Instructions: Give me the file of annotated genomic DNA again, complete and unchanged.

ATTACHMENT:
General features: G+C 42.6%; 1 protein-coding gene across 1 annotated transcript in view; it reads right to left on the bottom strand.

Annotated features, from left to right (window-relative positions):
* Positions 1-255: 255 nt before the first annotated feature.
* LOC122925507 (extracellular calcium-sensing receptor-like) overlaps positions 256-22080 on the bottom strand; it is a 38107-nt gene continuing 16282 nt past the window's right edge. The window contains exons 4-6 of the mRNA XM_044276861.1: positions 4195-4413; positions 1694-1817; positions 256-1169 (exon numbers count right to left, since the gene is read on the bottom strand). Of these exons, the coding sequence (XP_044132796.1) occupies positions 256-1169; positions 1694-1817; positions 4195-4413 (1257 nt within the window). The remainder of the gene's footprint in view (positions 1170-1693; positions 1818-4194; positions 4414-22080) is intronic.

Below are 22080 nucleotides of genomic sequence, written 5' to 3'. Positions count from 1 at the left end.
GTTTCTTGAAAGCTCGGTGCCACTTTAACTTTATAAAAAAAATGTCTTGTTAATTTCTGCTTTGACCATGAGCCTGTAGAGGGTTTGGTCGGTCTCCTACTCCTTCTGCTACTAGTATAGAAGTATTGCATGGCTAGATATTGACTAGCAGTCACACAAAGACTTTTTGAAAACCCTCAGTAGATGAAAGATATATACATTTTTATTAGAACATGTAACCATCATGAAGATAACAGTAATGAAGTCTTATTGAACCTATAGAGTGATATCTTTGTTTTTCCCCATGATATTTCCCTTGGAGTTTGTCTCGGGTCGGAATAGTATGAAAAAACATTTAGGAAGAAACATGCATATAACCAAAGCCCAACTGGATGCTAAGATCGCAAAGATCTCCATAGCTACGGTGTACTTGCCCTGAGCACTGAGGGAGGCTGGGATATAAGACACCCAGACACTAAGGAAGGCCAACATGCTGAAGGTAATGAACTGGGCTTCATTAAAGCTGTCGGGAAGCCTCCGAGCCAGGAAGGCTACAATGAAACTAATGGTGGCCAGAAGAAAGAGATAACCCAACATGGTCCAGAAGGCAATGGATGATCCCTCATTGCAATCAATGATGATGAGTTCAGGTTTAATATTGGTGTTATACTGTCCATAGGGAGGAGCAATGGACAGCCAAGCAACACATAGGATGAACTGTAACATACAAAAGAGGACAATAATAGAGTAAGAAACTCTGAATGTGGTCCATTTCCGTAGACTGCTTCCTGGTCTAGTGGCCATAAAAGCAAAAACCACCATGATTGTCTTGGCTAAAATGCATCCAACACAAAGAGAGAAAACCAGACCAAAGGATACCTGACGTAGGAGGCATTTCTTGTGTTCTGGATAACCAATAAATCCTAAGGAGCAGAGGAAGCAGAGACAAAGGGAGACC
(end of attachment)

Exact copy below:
General features: G+C 42.6%; 1 protein-coding gene across 1 annotated transcript in view; it reads right to left on the bottom strand.

Annotated features, from left to right (window-relative positions):
* Positions 1-255: 255 nt before the first annotated feature.
* LOC122925507 (extracellular calcium-sensing receptor-like) overlaps positions 256-22080 on the bottom strand; it is a 38107-nt gene continuing 16282 nt past the window's right edge. The window contains exons 4-6 of the mRNA XM_044276861.1: positions 4195-4413; positions 1694-1817; positions 256-1169 (exon numbers count right to left, since the gene is read on the bottom strand). Of these exons, the coding sequence (XP_044132796.1) occupies positions 256-1169; positions 1694-1817; positions 4195-4413 (1257 nt within the window). The remainder of the gene's footprint in view (positions 1170-1693; positions 1818-4194; positions 4414-22080) is intronic.

Below are 22080 nucleotides of genomic sequence, written 5' to 3'. Positions count from 1 at the left end.
GTTTCTTGAAAGCTCGGTGCCACTTTAACTTTATAAAAAAAATGTCTTGTTAATTTCTGCTTTGACCATGAGCCTGTAGAGGGTTTGGTCGGTCTCCTACTCCTTCTGCTACTAGTATAGAAGTATTGCATGGCTAGATATTGACTAGCAGTCACACAAAGACTTTTTGAAAACCCTCAGTAGATGAAAGATATATACATTTTTATTAGAACATGTAACCATCATGAAGATAACAGTAATGAAGTCTTATTGAACCTATAGAGTGATATCTTTGTTTTTCCCCATGATATTTCCCTTGGAGTTTGTCTCGGGTCGGAATAGTATGAAAAAACATTTAGGAAGAAACATGCATATAACCAAAGCCCAACTGGATGCTAAGATCGCAAAGATCTCCATAGCTACGGTGTACTTGCCCTGAGCACTGAGGGAGGCTGGGATATAAGACACCCAGACACTAAGGAAGGCCAACATGCTGAAGGTAATGAACTGGGCTTCATTAAAGCTGTCGGGAAGCCTCCGAGCCAGGAAGGCTACAATGAAACTAATGGTGGCCAGAAGAAAGAGATAACCCAACATGGTCCAGAAGGCAATGGATGATCCCTCATTGCAATCAATGATGATGAGTTCAGGTTTAATATTGGTGTTATACTGTCCATAGGGAGGAGCAATGGACAGCCAAGCAACACATAGGATGAACTGTAACATACAAAAGAGGACAATAATAGAGTAAGAAACTCTGAATGTGGTCCATTTCCGTAGACTGCTTCCTGGTCTAGTGGCCATAAAAGCAAAAACCACCATGATTGTCTTGGCTAAAATGCATCCAACACAAAGAGAGAAAACCAGACCAAAGGATACCTGACGTAGGAGGCATTTCTTGTGTTCTGGATAACCAATAAATCCTAAGGAGCAGAGGAAGCAGAGACAAAGGGAGACC